5 Shoulder Savers when Bench Pressing

5 Unique Ways To Save Your Shoulders when Bench Pressing

By: Rob Rowland DPT

To piggyback off of Dan’s post on building a bigger bench press, I wanted to share a few points on how to bench while decreasing risk of injury. Now it is hard to find good, quality evidence in the world of training, but there was a gem published in the American Journal of Sports Medicine back in 1998 discussing several weight-lifting modifications for the athlete with an upper extremity injury. One of the lifts analyzed was the bench press and how it can be modified for injuries like impingement, SLAP tears, instability, and rotator cuff tendinitis/tears. Using the research from that study, here are some considerations for preventing shoulder injury while keeping the bench press in your program:

1: Vary your grip

When using a straight barbell, your grip dictates what structure is positioned under the acromion during the press. With the classic overhand bench press, the supraspinatus is situated under the acromion. During an underhand, or supinated, bench press the long head of the biceps will be placed under the acromion.  It may be best for your shoulders to swap in underhand presses every once in a while to give the supraspinatus a break. Pressing week to week with the classic overhand grip may increase the risk of bursal-sided rotator cuff fraying and/or impingement symptoms.

Underhand Grip

2: Vary your depth

One of the risks of shoulder injuries comes from loading the shoulder complex into extension at the bottom of the bench press. Extension past the plane of the body causes an anterior translation of the humeral head which can stress the anterior capsule/ligaments. This can lead to instability in those who are not injured, or cause injury in lifters who already have unstable shoulders. Now this isn’t an excuse to perform half-reps on bench press, but it may be wise to alternate floor presses and board presses into your workout to save your shoulders. I particularly like the floor press because it’s much easier to “feel” your scapulae in the retracted position when you’re on the ground versus a cushioned bench. The floor press also takes the elastic energy out of the press (if you do it right) forcing you to use tighter form.

3: Get away from the barbell

Now pressing with a barbell may be the “gold standard” for pressing strength, but getting away from the barbell in training may save your shoulders. One great tool is the multi-grip swiss bar. This bar allows the lifter to assume a neutral grip while pressing (again changing what structure rides under the acromion during a press). If you’re not fortunate enough to have access to a swiss bar, you can use dumbbells in your training as a break from straight bar pressing to alter your shoulder kinematics. Try neutral, underhand, and an underhand to overhand press with dumbbells to vary the stress on your shoulders.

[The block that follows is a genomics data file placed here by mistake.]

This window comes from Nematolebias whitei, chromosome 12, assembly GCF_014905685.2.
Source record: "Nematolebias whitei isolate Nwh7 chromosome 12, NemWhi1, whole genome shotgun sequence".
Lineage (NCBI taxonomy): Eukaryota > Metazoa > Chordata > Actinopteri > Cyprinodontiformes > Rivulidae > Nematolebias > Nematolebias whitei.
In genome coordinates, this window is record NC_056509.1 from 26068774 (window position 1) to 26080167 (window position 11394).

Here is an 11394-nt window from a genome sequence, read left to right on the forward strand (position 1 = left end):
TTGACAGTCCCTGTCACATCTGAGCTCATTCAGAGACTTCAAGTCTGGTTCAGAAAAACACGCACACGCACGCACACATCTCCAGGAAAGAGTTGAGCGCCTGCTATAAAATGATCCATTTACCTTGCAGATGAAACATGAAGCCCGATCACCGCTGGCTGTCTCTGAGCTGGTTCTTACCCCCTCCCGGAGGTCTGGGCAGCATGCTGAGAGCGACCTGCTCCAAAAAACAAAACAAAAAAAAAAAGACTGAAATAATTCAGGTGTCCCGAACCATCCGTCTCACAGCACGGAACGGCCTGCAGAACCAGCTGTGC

The multi-grip Swiss Bar

 4: Don’t go too wide (for most people)

The authors of this article recommend a grip no wider than 1.5 times the bi-acromial width when pressing to keep torque about the shoulder at a minimum. The only time they recommend going wider than a 1.5x bi-acromial width is if the athlete has posterior shoulder instability. The wider grip results in a compressive force at the gleno-humeral joint giving the joint some stability in the AP (anterior-posterior) plane.

Ok if your shoulder likes to pop out the back

5: Don’t forget about push-ups

I’m a firm believer that one should be proficient in bodyweight movements before adding external load. It’s good practice to keep push-ups as a regular part of your upper body workouts in an effort to maintain shoulder health as it is one of the best ways to integrate scapular stability with a press.

Take these tips into considering when programming your upper body training to decrease your risk of being sidelined by a shoulder injury. Pain-free shoulders = bigger lifts.

Fees et al. (1998) Upper Extremity Weight-Training Modification for the Injured Athlete: A Clinical Perspective. American Journal of Sports Medicine. 26 (5), 732-742

Rob earned his Doctorate in Physical Therapy from the University of Delaware and now practices in MD specializing in orthopedics and sports medicine. He is also a Certified Strength and Conditioning Specialist through the NSCA. He is a competitive strongman athlete and who has qualified for the NAS national championships several times.  He can be contacted at robwrowland@gmail.com.

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